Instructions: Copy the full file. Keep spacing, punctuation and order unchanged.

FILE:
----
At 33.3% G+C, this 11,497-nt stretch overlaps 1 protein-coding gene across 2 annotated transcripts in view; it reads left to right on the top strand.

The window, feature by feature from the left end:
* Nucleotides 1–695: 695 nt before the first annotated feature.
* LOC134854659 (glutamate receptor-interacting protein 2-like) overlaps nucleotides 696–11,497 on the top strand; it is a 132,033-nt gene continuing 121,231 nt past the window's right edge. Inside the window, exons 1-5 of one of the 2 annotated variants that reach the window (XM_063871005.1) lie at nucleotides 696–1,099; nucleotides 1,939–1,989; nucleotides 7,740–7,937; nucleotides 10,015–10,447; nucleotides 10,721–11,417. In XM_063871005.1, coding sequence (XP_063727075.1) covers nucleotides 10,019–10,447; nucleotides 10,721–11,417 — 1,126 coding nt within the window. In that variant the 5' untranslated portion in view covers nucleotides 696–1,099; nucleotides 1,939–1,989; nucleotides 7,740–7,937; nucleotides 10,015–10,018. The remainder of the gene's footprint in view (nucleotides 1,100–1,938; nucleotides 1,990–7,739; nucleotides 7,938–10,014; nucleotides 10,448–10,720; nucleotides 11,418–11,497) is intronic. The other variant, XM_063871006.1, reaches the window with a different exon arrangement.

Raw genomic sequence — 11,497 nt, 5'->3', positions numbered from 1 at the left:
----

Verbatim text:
At 33.3% G+C, this 11,497-nt stretch overlaps 1 protein-coding gene across 2 annotated transcripts in view; it reads left to right on the top strand.

The window, feature by feature from the left end:
* Nucleotides 1–695: 695 nt before the first annotated feature.
* LOC134854659 (glutamate receptor-interacting protein 2-like) overlaps nucleotides 696–11,497 on the top strand; it is a 132,033-nt gene continuing 121,231 nt past the window's right edge. Inside the window, exons 1-5 of one of the 2 annotated variants that reach the window (XM_063871005.1) lie at nucleotides 696–1,099; nucleotides 1,939–1,989; nucleotides 7,740–7,937; nucleotides 10,015–10,447; nucleotides 10,721–11,417. In XM_063871005.1, coding sequence (XP_063727075.1) covers nucleotides 10,019–10,447; nucleotides 10,721–11,417 — 1,126 coding nt within the window. In that variant the 5' untranslated portion in view covers nucleotides 696–1,099; nucleotides 1,939–1,989; nucleotides 7,740–7,937; nucleotides 10,015–10,018. The remainder of the gene's footprint in view (nucleotides 1,100–1,938; nucleotides 1,990–7,739; nucleotides 7,938–10,014; nucleotides 10,448–10,720; nucleotides 11,418–11,497) is intronic. The other variant, XM_063871006.1, reaches the window with a different exon arrangement.

Raw genomic sequence — 11,497 nt, 5'->3', positions numbered from 1 at the left: